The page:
What strikes me about Bob Huggins and his management of postgame assessments is how often, and effectively, he evokes a basic premise: His team did/didn’t make shots. I guess it’s a little perplexing for me, relative to what I do, because it makes for similar stories.
But darn if it isn’t legit, right?
It’s fundamental to a point, particularly in the Big East. A game is a game. It’s not a season, no matter how good or how bad.
Certain performances may be applied to trends, but too often a season is said to be made or broken by one result. The loss to Syracuse didn’t end the season because the Mountaineers haven’t shot well since the Purdue game. Saturday WVU snapped a four-game losing streak against ranked teams by beating No. 8 Notre Dame. How it happened seemed a bigger deal than that it happened.
What does any of it change, though? Very little. And it’s worth noting today.
The Mountaineers have nine losses and, hmm, the one at Miami remains regrettable. WVU had that game and the Hurricanes are having an iffy season.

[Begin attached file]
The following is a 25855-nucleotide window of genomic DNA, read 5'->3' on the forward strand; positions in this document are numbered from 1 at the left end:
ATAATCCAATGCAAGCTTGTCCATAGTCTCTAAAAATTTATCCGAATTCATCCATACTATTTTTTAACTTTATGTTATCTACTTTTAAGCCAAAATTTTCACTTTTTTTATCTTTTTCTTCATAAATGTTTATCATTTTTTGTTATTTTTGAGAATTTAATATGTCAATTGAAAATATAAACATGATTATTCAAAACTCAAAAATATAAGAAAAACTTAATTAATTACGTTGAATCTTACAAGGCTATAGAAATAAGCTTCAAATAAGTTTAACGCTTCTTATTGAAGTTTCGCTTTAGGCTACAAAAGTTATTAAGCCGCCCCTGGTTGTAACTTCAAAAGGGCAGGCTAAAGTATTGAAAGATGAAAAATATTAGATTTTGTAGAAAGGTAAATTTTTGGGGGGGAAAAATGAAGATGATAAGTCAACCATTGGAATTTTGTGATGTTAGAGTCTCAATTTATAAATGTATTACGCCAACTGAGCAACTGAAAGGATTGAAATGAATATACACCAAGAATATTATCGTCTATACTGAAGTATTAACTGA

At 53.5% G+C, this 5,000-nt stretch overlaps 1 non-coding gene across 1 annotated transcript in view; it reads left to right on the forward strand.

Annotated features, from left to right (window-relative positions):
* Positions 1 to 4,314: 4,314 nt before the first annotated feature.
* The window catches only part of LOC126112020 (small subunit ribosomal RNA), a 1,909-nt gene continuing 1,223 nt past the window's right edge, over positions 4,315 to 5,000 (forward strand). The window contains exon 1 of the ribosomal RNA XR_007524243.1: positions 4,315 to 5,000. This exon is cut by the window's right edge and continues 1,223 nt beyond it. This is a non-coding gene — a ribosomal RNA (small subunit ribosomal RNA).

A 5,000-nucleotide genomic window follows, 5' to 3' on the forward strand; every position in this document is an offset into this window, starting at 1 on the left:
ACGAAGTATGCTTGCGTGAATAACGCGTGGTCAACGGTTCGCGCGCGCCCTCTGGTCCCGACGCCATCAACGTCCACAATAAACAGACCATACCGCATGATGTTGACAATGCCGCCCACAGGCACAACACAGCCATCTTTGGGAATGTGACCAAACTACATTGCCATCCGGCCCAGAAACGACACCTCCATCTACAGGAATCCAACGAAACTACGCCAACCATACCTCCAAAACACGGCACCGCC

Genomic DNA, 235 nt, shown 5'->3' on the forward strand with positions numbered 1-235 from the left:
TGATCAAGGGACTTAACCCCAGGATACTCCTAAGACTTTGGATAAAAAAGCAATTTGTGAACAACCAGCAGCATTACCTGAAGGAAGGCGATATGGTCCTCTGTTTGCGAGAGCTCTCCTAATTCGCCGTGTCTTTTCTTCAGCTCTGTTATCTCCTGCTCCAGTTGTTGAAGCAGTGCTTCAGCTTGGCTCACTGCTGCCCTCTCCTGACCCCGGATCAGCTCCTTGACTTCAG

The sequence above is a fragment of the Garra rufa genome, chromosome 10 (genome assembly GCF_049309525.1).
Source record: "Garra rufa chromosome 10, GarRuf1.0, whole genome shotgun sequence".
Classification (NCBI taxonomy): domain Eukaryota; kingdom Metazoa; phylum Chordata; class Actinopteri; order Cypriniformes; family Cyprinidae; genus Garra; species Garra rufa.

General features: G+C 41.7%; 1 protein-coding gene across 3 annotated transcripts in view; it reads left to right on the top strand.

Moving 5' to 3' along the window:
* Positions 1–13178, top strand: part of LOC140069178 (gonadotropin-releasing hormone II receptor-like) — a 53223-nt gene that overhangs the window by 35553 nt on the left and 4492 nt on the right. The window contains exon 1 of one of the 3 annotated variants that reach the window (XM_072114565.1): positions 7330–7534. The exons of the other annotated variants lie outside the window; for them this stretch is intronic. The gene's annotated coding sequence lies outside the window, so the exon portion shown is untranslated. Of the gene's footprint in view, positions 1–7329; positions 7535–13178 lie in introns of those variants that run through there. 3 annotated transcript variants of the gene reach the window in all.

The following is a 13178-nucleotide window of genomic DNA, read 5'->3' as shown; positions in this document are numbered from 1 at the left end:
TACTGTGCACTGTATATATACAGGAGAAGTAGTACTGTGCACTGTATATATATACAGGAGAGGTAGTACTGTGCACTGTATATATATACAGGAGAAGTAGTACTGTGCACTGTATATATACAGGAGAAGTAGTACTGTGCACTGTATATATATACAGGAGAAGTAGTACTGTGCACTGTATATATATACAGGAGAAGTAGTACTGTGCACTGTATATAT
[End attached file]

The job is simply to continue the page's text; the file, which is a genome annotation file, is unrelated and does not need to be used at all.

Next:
You can reason away a preseason tournament loss to Minnesota. That Marshall game is always tricky, and WVU did itself no favors in that one. In this conference, a home loss to Pitt happens. The loss at Louisville required missed free throws and an acrobatic shot by an acrobatic player. The loss at Villanova was just bad offense. The loss at Syracuse was more of the same at a place WVU never plays well. The loss at Marquette was a good game in a tough spot. The loss to St. John’s was a stunner then, but isn’t now … and the Mountaineers weren’t good at home that night, either.
I’ve said it before, but college basketball is better viewed and understood in windows. It’s more in-the-moment stuff — think improvements and struggles and surges — and, again, relative to my job, that matters. But lean in when you look in or look out of that window and there’s a whole lot more to see.
Believe it or not, Jim Boeheim, in the latest of his zany press conferences, tried to make that point. It what started like a cranky reset of some past episodes, Boeheim sorted through some personal attacks and some pointed analysis of his team to deliver a sermon, of sorts, that can and probably should be applied to a lot of teams.
I’m not a fan such grandstanding, but the guy has some credibility, to be sure, and he makes a lot of sense if you picture your Mountaineers as he speaks.